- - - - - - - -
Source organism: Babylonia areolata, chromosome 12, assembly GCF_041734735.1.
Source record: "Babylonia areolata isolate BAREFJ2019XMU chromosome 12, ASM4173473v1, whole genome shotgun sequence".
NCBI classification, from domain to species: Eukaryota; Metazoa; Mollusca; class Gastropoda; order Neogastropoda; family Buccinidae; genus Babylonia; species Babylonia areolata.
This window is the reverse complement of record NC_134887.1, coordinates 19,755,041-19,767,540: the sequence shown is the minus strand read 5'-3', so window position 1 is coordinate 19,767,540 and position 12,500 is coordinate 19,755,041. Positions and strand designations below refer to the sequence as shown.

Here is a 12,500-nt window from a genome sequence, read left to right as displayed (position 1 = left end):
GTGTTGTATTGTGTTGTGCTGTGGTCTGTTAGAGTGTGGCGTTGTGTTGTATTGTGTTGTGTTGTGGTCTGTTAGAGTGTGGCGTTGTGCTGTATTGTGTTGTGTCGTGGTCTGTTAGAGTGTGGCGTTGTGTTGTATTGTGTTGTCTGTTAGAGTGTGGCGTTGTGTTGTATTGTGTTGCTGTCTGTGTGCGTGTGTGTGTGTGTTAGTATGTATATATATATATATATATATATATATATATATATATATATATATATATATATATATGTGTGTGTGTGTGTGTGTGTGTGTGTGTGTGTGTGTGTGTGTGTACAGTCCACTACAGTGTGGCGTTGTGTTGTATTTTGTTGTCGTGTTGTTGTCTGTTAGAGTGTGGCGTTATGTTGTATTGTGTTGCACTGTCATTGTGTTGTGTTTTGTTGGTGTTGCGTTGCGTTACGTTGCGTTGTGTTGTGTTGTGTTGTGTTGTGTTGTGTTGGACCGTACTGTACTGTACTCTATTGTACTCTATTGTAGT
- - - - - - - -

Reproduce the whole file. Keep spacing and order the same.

Source organism: Babylonia areolata, chromosome 12, assembly GCF_041734735.1.
Source record: "Babylonia areolata isolate BAREFJ2019XMU chromosome 12, ASM4173473v1, whole genome shotgun sequence".
NCBI classification, from domain to species: Eukaryota; Metazoa; Mollusca; class Gastropoda; order Neogastropoda; family Buccinidae; genus Babylonia; species Babylonia areolata.
This window is the reverse complement of record NC_134887.1, coordinates 19,755,041-19,767,540: the sequence shown is the minus strand read 5'-3', so window position 1 is coordinate 19,767,540 and position 12,500 is coordinate 19,755,041. Positions and strand designations below refer to the sequence as shown.

Here is a 12,500-nt window from a genome sequence, read left to right as displayed (position 1 = left end):
GTGTTGTATTGTGTTGTGCTGTGGTCTGTTAGAGTGTGGCGTTGTGTTGTATTGTGTTGTGTTGTGGTCTGTTAGAGTGTGGCGTTGTGCTGTATTGTGTTGTGTCGTGGTCTGTTAGAGTGTGGCGTTGTGTTGTATTGTGTTGTCTGTTAGAGTGTGGCGTTGTGTTGTATTGTGTTGCTGTCTGTGTGCGTGTGTGTGTGTGTTAGTATGTATATATATATATATATATATATATATATATATATATATATATATATATATATATATGTGTGTGTGTGTGTGTGTGTGTGTGTGTGTGTGTGTGTGTGTGTACAGTCCACTACAGTGTGGCGTTGTGTTGTATTTTGTTGTCGTGTTGTTGTCTGTTAGAGTGTGGCGTTATGTTGTATTGTGTTGCACTGTCATTGTGTTGTGTTTTGTTGGTGTTGCGTTGCGTTACGTTGCGTTGTGTTGTGTTGTGTTGTGTTGTGTTGTGTTGGACCGTACTGTACTGTACTCTATTGTACTCTATTGTAGT